Provincial and federal governments agree to meeting with Indigenous chiefs over pipeline protests, rail blockade
VICTORIA -- The B.C. government has agreed to meet with Indigenous hereditary chiefs over ongoing pipeline protests and rail blockades across B.C. and Canada.
In a letter to Gitxsan Nation hereditary chief Norman Stephens, Premier John Horgan says he, or a senior member of his cabinet, would be willing to meet with Indigenous leaders on the condition that an ongoing rail blockade in northern B.C. is lifted.
The letter was in response to a proposal from Stephens and hereditary chiefs of the Wet'suwet'en Nation to meet with provincial and federal ministers to resolve the impasse over the Coastal GasLink pipeline.
"I confirm our government's willingness to participate in such a meeting on the basis you propose. Further, my office has informed the federal government of our responses and we have urged the federal government to respond as quickly as possible to the proposal," Horgan wrote Wednesday.
"I understand that on receipt of his letter and a similar commitment from Canada, the blockade of the CN line will be removed to allow for a period of calm and peaceful dialogue."
The federal government has agreed to meet with leaders of the Wet'suwet'en and the Gitxsan nations.
In his own letter issued Wednesday, also addressed to Stephens, Prime Minister Justin Trudeau confirmed his government's intention to participate in the meeting "to engage in dialogue on how the current impasse over pipeline development arose, to discuss the current situation and to seek a process that avoids such situations in the future."
Trudeau wrote that a member of the federal cabinet would be available "as soon as arrangements for the meeting can be made."
Rail blockade organizers across Canada have said they're acting in solidarity with those opposed to the Coastal GasLink project that crosses the traditional territory of the Wet'suwet'en First Nation near Houston, B.C.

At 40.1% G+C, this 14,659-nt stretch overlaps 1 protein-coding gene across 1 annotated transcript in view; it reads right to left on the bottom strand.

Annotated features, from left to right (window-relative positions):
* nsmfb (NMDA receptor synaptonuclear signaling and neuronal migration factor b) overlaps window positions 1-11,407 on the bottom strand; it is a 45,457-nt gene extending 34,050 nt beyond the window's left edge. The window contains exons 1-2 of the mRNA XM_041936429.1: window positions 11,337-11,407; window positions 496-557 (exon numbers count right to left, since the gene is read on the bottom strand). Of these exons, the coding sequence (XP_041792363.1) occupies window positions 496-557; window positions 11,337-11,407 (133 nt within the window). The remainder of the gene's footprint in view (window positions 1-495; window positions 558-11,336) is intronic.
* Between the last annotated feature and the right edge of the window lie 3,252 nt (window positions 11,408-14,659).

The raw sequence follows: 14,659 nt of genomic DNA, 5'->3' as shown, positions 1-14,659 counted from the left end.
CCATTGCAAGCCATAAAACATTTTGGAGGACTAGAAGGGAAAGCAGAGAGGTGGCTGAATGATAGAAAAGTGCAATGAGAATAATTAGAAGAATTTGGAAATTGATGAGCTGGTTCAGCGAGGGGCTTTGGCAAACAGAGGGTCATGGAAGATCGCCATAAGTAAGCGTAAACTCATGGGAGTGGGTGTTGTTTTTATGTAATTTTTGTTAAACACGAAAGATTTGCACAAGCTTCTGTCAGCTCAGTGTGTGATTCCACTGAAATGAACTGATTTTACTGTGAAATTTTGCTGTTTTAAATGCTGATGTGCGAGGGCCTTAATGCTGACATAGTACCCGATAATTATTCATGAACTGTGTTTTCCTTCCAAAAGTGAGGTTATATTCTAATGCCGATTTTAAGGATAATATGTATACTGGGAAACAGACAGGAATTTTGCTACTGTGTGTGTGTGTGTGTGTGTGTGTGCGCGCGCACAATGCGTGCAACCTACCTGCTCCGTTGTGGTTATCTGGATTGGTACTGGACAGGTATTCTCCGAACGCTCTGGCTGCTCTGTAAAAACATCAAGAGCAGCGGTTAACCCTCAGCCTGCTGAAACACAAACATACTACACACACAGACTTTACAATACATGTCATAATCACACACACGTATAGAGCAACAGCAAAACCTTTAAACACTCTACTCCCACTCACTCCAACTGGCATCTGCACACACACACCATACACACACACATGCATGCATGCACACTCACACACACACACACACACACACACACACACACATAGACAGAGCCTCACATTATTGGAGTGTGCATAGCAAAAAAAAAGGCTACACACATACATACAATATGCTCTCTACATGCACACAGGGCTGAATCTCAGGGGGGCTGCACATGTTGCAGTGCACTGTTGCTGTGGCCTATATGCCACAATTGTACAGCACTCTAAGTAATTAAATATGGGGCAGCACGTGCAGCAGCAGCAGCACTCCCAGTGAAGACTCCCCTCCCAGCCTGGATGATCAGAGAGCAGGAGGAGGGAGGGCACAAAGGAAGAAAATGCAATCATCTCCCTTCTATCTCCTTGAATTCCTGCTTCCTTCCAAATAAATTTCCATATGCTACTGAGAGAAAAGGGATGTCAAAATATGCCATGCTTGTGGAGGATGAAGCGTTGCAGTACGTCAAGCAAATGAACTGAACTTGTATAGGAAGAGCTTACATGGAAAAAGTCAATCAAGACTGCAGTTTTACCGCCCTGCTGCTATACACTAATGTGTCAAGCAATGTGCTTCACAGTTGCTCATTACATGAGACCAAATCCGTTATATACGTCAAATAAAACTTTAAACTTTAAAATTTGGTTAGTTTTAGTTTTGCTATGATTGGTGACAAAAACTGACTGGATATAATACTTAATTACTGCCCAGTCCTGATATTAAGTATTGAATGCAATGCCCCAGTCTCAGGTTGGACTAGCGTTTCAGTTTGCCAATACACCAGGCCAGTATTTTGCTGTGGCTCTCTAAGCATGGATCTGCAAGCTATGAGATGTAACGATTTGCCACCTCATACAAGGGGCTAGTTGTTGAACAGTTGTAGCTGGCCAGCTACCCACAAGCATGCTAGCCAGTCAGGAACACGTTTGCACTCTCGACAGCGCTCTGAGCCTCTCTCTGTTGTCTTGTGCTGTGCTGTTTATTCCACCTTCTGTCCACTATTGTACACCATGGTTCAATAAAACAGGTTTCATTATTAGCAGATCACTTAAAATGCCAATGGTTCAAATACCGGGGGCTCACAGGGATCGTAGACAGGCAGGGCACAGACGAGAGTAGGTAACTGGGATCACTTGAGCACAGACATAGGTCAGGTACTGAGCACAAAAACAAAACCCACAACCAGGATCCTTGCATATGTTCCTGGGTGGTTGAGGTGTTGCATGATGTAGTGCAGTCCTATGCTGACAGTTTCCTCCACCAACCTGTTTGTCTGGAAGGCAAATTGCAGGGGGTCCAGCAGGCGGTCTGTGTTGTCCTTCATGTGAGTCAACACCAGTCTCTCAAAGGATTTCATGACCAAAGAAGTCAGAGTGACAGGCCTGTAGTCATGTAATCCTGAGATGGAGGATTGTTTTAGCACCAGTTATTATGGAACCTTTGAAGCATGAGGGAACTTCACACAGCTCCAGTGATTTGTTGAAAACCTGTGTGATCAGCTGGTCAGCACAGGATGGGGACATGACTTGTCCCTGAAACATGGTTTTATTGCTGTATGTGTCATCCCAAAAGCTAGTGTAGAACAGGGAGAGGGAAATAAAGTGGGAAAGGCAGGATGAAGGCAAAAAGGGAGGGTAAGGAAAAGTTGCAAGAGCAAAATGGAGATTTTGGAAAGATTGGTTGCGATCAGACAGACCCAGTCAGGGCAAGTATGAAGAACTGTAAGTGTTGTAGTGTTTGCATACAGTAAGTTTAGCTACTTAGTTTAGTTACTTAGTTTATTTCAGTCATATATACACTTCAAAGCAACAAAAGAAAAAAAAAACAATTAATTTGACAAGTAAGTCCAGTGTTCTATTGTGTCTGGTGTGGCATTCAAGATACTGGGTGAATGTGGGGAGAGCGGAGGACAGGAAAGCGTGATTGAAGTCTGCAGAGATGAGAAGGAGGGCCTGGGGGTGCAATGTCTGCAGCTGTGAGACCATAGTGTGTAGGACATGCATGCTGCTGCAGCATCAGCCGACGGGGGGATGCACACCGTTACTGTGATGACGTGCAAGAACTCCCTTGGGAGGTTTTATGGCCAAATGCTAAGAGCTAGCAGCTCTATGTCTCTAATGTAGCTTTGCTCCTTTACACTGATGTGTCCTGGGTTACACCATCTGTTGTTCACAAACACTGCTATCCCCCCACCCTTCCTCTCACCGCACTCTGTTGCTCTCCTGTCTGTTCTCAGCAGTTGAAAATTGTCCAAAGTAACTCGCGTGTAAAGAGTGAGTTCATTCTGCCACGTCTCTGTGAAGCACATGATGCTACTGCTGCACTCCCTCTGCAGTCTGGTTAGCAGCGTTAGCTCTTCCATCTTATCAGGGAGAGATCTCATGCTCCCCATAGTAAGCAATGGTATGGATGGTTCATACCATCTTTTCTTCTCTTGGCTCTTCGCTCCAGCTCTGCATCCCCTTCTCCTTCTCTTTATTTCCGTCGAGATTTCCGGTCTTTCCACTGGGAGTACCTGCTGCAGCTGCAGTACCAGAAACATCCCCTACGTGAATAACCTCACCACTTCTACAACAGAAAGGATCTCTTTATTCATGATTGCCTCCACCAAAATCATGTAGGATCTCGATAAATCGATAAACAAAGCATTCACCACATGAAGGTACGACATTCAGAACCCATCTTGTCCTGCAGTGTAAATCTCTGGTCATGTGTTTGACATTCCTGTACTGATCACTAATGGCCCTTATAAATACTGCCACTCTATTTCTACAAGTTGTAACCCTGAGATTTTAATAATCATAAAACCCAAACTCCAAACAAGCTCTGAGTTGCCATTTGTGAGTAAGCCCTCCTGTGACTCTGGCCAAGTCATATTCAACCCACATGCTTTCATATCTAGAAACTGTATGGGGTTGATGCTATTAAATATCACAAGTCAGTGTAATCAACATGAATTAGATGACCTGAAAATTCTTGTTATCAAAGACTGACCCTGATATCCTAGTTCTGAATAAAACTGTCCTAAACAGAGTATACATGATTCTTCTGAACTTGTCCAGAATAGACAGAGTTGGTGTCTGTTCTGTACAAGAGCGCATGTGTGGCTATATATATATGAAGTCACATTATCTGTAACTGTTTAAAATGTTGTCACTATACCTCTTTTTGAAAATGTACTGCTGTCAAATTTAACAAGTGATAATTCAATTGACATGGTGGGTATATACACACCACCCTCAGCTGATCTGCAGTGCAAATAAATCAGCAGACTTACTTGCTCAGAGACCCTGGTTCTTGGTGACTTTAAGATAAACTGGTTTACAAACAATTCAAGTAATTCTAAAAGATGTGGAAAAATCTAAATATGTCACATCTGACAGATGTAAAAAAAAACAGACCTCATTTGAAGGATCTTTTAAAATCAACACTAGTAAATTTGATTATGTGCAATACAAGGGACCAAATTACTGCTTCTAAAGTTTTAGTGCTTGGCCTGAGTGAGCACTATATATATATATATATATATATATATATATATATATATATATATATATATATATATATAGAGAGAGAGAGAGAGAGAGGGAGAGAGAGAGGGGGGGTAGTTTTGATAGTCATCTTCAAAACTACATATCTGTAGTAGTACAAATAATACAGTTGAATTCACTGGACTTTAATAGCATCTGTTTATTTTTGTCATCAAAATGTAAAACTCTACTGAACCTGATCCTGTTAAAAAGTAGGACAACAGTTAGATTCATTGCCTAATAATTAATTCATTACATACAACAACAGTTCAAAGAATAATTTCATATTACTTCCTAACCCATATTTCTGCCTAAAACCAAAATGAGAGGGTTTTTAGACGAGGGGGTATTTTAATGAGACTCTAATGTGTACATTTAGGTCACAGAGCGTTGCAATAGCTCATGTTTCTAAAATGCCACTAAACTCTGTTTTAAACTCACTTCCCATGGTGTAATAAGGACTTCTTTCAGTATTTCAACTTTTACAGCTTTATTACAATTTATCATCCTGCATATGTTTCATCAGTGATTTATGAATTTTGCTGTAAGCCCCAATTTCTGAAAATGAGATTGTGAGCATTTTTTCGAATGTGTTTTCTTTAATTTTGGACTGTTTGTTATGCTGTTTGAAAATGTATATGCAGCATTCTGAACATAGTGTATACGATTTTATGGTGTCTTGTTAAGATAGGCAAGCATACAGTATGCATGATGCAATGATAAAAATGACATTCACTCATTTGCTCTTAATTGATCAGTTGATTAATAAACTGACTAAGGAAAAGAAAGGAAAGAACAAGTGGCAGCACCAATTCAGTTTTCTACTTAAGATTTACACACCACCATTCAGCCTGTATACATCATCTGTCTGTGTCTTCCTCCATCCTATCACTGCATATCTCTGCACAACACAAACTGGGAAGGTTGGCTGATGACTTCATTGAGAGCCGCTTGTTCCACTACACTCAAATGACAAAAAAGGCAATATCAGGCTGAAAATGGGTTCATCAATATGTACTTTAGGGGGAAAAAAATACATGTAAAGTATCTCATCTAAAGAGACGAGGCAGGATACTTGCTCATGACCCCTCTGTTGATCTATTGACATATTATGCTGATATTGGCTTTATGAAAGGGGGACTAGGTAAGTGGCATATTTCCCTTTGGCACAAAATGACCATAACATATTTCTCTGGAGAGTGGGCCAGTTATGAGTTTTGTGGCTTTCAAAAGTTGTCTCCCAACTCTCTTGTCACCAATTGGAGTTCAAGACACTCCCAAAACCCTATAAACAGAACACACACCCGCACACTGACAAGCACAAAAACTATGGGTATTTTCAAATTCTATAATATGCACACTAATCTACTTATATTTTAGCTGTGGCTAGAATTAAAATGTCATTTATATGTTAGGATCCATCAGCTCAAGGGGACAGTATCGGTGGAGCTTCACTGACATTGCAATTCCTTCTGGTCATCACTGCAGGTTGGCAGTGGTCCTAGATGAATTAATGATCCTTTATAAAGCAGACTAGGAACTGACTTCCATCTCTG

The blockades were erected after the RCMP enforced a court injunction last week against Wet'suwet'en hereditary chiefs and their supporters, who had been blocking construction of the pipeline, a key part of a $40-billion LNG Canada liquefied natural gas export project.
Via Rail is cancelling service on its Montreal-Toronto and Ottawa-Toronto routes until at least the end of the day on Friday because of a blockade near Belleville, Ont.
Via has also said a blockade near New Hazelton, B.C., means normal rail service is being interrupted between Prince Rupert and Prince George.
In Manitoba, Premier Brian Pallister said the Justice Department will seek an injunction to end a rail blockade west of Winnipeg and have it enforced within a few days.
Meanwhile, two hereditary chiefs from the Wet'suwet'en First Nation have launched a constitutional challenge of fossil-fuel projects.
The challenge calls on the Federal Court to declare that Canada is constitutionally obliged to meet international climate-change targets, which the chiefs contend would cancel approvals for the Coastal GasLink line.
Coastal GasLink says it has agreements with all 20 elected First Nations councils along the 670-kilometre route, but the hereditary chiefs in the Wet'suwet'en First Nation say they have title to a vast section of the land and never relinquished that by signing a treaty.
Without their consent, the project cannot be built, they say, and they've repeatedly gone to court to stop it - without success.
With files from The Canadian Press